Select Page
Read Introduction to Philippians


“Yet indeed I also count all things loss for the excellence of the knowledge of Christ Jesus my Lord, for whom I have suffered the loss of all things, and count them as rubbish, that I may gain Christ.”


Paul’s ambition centered around knowing Christ fully. He wanted to become Christ-centered in his spiritual life. To achieve that goal, he needed to do something both negatively and positively. Negatively, he viewed personal achievement in a special way. Positively, he held Christ in a unique fashion.

“And count them as rubbish”

The word “count” occurs twice in verse 8. This second use of the word “count” means that Paul came to another conclusion in addition to the first usage of the word. The first use of “count” in verse 8 was in the sense of displacement. He displaced human success with the excellence of knowing Christ. In this phrase, the word “count” means to evaluate human achievement negatively. It is one thing to place a great ideal before oneself; it is yet another to reject its competitor radically.

The word “rubbish” refers to human excrement. The term is in the plural. Human success is like a big pile of excrement. This is not extravagant language. Every standard of human success was viewed as so much excrement by Paul. He did not use abstruse language here! Human excrement has never been highly regarded by the human race! This is a very vivid portrayal of anything that attempts to compete with the knowledge of Christ.

Excrement is waste from the human body. The nutrients have been taken out and used by the body. All that remains is waste. Anything that takes away from the knowledge of Christ should be looked upon as a waste.

“That I may gain Christ”

Paul was already a Christian. Why did he then need to “gain Christ?” This is not gaining Christ in salvation. This is gaining a greater valuation for Christ as a Christian. Paul was not satisfied with a mere acquaintance with Christ. He aimed to know the most wonderful person in the world better.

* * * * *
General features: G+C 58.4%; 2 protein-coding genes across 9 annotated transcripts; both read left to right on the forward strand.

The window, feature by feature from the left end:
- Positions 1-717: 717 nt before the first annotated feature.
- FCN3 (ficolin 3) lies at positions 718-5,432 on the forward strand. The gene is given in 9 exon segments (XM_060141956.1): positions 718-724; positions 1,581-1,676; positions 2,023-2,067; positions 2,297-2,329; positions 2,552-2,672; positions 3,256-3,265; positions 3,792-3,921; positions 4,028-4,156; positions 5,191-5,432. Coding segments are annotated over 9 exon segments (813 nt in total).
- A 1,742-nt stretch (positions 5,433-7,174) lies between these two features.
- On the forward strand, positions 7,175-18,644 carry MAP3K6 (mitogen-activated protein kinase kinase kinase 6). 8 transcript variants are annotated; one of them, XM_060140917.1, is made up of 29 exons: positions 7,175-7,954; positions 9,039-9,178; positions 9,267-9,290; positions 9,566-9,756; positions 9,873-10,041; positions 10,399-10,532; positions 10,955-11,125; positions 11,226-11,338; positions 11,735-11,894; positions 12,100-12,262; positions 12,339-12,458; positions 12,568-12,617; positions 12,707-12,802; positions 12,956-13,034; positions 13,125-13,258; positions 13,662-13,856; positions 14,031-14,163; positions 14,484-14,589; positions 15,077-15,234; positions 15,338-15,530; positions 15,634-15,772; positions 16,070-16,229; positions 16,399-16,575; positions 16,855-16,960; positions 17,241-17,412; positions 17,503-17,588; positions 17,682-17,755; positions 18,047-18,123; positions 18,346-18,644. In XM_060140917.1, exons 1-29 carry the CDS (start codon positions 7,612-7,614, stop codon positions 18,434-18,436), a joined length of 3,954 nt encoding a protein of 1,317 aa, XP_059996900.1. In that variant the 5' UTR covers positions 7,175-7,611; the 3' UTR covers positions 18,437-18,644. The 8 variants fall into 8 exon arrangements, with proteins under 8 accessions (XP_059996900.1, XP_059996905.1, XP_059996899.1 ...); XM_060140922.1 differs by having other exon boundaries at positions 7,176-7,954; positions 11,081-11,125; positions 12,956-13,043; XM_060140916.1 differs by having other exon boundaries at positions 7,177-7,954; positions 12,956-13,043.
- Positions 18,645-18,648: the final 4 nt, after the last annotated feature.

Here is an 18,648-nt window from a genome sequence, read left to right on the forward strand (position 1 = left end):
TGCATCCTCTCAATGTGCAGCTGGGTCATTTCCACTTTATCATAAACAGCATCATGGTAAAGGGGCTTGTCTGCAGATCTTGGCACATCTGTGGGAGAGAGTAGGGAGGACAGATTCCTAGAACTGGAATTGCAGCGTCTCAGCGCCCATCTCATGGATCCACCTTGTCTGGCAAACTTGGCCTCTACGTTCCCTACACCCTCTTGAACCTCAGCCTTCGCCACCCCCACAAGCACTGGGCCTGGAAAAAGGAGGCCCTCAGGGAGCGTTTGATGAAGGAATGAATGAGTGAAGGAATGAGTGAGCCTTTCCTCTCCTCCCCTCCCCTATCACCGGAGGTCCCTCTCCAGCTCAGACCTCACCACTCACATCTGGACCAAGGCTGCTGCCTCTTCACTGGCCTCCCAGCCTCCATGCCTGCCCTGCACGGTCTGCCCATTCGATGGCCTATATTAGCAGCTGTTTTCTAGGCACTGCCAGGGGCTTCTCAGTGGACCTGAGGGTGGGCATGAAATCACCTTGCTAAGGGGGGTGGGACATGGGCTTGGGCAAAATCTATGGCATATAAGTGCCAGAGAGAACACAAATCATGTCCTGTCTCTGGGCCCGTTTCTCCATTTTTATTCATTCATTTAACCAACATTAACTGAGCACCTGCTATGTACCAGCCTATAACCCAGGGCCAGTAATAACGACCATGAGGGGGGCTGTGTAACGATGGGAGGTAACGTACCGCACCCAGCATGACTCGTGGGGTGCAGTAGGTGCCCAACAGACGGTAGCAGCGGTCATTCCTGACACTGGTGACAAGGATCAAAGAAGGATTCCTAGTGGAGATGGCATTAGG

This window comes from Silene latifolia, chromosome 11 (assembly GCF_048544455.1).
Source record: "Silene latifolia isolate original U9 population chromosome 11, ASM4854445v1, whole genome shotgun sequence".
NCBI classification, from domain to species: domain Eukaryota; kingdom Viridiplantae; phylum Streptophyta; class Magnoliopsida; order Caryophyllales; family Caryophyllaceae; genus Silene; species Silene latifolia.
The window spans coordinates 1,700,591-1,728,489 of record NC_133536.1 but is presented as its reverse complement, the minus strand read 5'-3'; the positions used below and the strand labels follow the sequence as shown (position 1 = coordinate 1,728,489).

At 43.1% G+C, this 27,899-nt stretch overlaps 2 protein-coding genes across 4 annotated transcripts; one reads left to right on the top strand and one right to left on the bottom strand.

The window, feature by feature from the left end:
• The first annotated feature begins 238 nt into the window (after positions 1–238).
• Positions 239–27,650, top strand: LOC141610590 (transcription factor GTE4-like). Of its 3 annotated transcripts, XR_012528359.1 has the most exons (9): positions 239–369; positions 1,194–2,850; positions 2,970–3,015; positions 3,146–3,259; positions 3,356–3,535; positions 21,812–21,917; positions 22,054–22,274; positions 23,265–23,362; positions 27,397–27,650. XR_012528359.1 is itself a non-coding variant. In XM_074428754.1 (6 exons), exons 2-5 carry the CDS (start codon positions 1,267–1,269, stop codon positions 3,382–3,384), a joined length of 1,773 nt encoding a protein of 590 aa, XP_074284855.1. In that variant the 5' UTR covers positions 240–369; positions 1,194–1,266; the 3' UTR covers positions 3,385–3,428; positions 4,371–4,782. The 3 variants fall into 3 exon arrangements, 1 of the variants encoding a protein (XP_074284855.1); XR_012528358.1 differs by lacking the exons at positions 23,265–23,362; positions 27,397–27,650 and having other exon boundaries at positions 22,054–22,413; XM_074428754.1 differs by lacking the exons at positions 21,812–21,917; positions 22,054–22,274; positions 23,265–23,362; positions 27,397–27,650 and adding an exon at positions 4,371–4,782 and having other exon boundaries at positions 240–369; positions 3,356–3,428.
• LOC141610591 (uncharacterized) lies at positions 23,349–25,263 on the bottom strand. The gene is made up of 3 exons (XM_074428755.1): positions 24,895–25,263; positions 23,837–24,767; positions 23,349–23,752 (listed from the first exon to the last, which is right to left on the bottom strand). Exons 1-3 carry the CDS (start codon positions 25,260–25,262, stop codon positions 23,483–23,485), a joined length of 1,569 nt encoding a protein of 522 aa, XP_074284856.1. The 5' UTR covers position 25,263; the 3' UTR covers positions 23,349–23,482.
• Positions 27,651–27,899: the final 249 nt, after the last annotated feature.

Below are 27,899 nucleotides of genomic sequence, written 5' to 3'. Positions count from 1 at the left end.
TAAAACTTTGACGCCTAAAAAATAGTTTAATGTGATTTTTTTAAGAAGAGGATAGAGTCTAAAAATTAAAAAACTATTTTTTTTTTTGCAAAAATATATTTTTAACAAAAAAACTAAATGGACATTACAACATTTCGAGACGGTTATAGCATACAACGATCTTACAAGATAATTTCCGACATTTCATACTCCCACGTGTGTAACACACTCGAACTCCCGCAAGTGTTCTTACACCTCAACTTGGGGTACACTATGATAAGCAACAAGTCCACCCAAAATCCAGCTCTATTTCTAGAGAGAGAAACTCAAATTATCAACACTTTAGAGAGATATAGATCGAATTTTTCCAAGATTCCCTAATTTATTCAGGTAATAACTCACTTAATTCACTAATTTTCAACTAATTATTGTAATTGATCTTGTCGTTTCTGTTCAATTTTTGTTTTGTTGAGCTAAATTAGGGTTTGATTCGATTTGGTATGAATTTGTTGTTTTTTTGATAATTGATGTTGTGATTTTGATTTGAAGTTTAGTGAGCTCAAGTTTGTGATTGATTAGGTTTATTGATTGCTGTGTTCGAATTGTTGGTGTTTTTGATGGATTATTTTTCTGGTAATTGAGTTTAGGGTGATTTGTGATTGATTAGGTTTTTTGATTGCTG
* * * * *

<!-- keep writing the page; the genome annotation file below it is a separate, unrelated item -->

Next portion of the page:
We could be worth billions of dollars, but if we do not have Christ, it will not count for much either in time or in eternity. We will leave all our gadgets behind in eternity. However, there never will be a time when we do not know Christ personally. We may lose our father or mother or even a child, but there is never a time when we lose Christ. The worst thing that could happen to us cannot separate us from Christ:

“Who shall separate us from the love of Christ?” (Rom. 8:35)


It is possible to advance spiritually far beyond our initial salvation.


Knowledge of the excellence of Christ as our consuming passion should be our central ambition.

We do not become a mature Christian until we become Christ-centered. We must reject all competition to that goal.

It is most difficult to hold Christ as the center of our lives if we have an active competitor with Him. If our success is as important as He is, He cannot become the principal person in our lives. Does Jesus Christ have a rival in your life? Are you honest enough to acknowledge it? Do you have enough courage to deal with it?